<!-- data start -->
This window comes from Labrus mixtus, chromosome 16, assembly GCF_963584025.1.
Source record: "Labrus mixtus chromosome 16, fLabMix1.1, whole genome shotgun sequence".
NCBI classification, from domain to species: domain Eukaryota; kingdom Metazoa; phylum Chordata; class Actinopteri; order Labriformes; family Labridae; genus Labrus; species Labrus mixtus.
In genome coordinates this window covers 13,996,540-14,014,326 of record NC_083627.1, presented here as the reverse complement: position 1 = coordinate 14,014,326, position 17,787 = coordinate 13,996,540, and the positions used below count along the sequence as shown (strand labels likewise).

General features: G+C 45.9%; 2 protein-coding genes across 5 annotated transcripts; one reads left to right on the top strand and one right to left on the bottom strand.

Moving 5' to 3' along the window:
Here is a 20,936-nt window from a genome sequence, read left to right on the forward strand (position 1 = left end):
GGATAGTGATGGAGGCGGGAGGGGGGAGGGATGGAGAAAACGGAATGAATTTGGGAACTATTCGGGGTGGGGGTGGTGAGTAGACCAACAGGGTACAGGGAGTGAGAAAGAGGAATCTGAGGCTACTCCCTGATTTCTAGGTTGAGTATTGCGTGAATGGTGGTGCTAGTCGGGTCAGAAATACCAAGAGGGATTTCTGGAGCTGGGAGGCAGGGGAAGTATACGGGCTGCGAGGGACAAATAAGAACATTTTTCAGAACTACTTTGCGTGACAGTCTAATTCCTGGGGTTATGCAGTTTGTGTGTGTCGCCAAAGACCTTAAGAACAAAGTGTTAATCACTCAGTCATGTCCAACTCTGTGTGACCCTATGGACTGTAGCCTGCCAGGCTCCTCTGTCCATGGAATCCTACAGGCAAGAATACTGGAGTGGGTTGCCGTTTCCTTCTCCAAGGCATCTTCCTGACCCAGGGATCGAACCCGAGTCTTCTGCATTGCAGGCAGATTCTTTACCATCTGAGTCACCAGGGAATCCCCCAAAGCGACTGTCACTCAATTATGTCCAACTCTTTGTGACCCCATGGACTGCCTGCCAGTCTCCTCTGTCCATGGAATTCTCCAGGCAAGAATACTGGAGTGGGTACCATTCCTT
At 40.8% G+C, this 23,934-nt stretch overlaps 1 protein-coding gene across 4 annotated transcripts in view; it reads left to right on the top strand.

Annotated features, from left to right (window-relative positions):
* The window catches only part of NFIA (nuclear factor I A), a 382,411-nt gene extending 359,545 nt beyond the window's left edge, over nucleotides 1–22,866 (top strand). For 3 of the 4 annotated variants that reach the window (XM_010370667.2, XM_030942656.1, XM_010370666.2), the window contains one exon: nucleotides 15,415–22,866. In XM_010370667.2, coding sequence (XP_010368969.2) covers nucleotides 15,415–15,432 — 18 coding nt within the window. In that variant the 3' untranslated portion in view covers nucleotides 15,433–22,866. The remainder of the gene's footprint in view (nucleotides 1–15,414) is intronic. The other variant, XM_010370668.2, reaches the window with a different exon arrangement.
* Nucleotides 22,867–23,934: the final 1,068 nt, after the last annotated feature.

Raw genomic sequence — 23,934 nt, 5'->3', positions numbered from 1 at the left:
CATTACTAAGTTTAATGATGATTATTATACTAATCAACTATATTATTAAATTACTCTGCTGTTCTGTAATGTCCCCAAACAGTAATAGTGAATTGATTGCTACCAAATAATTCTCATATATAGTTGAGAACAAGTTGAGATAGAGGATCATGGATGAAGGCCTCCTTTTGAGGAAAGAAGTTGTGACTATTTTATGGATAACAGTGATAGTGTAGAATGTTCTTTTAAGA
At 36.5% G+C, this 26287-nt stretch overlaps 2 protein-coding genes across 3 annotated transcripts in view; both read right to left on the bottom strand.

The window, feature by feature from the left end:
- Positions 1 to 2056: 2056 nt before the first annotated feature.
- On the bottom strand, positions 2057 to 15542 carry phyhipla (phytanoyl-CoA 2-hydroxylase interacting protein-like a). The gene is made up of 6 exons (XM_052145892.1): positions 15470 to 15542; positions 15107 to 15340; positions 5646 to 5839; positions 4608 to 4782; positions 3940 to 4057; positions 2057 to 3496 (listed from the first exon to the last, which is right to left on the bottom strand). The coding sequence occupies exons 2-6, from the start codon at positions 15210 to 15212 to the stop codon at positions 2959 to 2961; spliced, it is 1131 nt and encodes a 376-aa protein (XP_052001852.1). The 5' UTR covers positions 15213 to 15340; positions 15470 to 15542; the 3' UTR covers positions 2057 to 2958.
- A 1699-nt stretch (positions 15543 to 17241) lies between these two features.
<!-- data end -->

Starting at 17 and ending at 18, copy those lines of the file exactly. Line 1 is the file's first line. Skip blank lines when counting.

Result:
- Positions 1 to 2056: 2056 nt before the first annotated feature.
- On the bottom strand, positions 2057 to 15542 carry phyhipla (phytanoyl-CoA 2-hydroxylase interacting protein-like a). The gene is made up of 6 exons (XM_052145892.1): positions 15470 to 15542; positions 15107 to 15340; positions 5646 to 5839; positions 4608 to 4782; positions 3940 to 4057; positions 2057 to 3496 (listed from the first exon to the last, which is right to left on the bottom strand). The coding sequence occupies exons 2-6, from the start codon at positions 15210 to 15212 to the stop codon at positions 2959 to 2961; spliced, it is 1131 nt and encodes a 376-aa protein (XP_052001852.1). The 5' UTR covers positions 15213 to 15340; positions 15470 to 15542; the 3' UTR covers positions 2057 to 2958.